Now that Alcatel-Lucent has been merged into the company, Nokia is starting to roll out products based on its larger technology portfolio. And it didn’t want to simply virtualize existing products, but rather it wanted to consider the bigger picture of technology for the future.
“At Nokia we took a step back,” says Nick Cadwgan, a director of product marketing for the company. “Yes, the market has jumped into virtualizing. But just virtualizing the packet core was not going to be good enough.”
And although consumer mobile has been a big part of Nokia’s legacy, the company sees broadband growth as part of its future. It wants to engage not only with mobile consumers, but also with residential and enterprise broadband users as well as business verticals and initiatives such as smart cities.
Nokia’s new software aims to bring all the pieces of the puzzle together: the evolved packet core, a range of access technologies, and cloud capabilities. It’s built with cloud-native architecture. It supports both wireless and fixed access technologies, whether licensed or unlicensed, that can be used separately or combined to deliver services. “We’re really driving to the access-agnostic core,” says Cadwgan. “We’re giving this to the market cloud-native.”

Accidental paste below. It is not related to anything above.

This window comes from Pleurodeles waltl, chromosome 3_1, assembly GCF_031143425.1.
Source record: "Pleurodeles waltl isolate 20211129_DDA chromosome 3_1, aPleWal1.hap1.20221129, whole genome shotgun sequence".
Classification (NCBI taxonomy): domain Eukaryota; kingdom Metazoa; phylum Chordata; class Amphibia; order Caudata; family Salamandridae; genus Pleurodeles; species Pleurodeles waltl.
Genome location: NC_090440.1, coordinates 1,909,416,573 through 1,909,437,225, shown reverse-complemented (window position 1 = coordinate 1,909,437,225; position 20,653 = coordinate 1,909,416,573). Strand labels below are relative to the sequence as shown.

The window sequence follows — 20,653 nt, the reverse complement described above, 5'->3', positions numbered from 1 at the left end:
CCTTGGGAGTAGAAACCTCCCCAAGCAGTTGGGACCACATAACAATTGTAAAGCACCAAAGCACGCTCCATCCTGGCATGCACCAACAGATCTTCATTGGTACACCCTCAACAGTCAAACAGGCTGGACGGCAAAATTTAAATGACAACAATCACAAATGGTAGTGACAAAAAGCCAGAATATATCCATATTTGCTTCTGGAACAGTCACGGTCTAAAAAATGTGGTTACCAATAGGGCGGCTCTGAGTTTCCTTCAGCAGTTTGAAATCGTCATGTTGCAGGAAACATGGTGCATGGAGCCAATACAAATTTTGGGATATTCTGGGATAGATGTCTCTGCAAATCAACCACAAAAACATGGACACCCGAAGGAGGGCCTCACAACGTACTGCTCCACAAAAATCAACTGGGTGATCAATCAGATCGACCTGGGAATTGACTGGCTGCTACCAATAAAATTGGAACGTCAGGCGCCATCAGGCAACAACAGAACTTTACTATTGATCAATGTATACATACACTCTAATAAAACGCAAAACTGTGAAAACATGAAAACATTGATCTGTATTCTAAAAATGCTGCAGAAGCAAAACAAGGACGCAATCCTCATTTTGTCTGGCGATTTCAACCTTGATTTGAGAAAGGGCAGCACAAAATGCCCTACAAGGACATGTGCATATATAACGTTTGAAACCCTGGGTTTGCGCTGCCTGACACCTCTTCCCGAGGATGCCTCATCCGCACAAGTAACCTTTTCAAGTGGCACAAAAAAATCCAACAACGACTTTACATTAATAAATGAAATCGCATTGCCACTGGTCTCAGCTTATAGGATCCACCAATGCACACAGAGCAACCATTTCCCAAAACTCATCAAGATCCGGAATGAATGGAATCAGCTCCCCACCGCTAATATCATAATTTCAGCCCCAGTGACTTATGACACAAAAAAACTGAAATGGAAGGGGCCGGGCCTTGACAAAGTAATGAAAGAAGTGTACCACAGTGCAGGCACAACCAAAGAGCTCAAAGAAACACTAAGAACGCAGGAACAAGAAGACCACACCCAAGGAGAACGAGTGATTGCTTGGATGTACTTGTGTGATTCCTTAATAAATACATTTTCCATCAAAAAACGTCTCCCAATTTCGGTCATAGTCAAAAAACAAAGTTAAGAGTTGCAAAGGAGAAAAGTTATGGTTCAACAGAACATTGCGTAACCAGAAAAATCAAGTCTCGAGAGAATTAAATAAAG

So where does this converged core reside? “For mobile it would be the packet core,” says Cadwgan. “For broadband it might be the central office. It can be wherever, physically.”
Cloud Packet Core is fundamentally software that is disaggregated into components. Organizations can deploy the functional elements that make sense for them wherever they have server infrastructure.